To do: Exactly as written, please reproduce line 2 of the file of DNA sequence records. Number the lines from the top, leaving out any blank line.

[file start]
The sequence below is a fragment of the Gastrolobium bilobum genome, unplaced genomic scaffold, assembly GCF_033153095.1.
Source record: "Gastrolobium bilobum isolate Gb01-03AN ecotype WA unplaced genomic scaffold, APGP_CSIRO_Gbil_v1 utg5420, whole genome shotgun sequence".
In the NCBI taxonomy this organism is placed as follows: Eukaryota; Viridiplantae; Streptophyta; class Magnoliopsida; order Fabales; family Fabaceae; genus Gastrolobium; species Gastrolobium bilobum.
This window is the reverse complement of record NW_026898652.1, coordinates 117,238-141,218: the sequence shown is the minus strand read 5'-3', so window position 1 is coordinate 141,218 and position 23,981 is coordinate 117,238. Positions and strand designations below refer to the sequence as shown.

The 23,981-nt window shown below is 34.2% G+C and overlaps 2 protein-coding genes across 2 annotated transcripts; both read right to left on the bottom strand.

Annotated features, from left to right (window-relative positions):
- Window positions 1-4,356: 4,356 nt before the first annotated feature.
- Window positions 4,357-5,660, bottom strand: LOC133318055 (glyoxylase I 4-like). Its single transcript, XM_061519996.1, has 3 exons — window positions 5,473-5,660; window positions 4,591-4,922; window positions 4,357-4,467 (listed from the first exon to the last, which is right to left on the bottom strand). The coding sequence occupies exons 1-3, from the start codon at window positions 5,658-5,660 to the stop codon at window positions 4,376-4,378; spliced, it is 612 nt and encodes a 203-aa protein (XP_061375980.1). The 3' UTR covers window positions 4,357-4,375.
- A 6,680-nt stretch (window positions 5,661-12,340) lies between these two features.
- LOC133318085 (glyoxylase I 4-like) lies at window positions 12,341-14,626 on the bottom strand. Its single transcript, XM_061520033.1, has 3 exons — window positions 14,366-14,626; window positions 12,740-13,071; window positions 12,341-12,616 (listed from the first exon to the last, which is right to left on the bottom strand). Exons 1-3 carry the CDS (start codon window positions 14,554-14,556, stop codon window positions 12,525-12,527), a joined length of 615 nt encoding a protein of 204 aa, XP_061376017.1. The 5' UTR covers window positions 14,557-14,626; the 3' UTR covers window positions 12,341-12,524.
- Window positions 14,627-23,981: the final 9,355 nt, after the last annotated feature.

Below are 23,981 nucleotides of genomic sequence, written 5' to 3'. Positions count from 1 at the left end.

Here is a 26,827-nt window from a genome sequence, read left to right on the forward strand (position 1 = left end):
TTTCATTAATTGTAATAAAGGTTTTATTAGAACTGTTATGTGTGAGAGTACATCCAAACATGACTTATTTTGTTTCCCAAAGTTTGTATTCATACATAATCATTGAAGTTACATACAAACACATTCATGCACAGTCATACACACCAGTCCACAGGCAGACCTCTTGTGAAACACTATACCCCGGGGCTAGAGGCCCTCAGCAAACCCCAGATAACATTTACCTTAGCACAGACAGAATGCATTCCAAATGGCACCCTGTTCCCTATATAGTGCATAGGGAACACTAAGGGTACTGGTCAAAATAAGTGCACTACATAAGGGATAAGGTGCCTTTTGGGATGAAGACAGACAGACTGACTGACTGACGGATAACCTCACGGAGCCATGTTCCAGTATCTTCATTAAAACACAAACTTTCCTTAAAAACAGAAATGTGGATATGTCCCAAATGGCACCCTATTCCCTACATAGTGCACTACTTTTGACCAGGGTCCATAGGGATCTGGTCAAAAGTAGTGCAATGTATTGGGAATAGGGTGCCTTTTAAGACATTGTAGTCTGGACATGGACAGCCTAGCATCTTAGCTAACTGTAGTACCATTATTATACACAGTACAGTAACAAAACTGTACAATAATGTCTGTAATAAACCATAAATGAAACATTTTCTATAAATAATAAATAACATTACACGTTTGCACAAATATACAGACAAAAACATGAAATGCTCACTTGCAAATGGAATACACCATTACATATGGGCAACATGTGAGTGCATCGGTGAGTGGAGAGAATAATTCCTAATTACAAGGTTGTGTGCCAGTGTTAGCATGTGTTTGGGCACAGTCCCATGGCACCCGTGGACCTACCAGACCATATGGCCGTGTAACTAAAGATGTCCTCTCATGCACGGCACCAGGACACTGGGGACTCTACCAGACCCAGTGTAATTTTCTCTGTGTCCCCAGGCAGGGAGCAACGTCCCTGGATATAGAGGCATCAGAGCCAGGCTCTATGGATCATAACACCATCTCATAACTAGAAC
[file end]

Source record: "Gastrolobium bilobum isolate Gb01-03AN ecotype WA unplaced genomic scaffold, APGP_CSIRO_Gbil_v1 utg5420, whole genome shotgun sequence".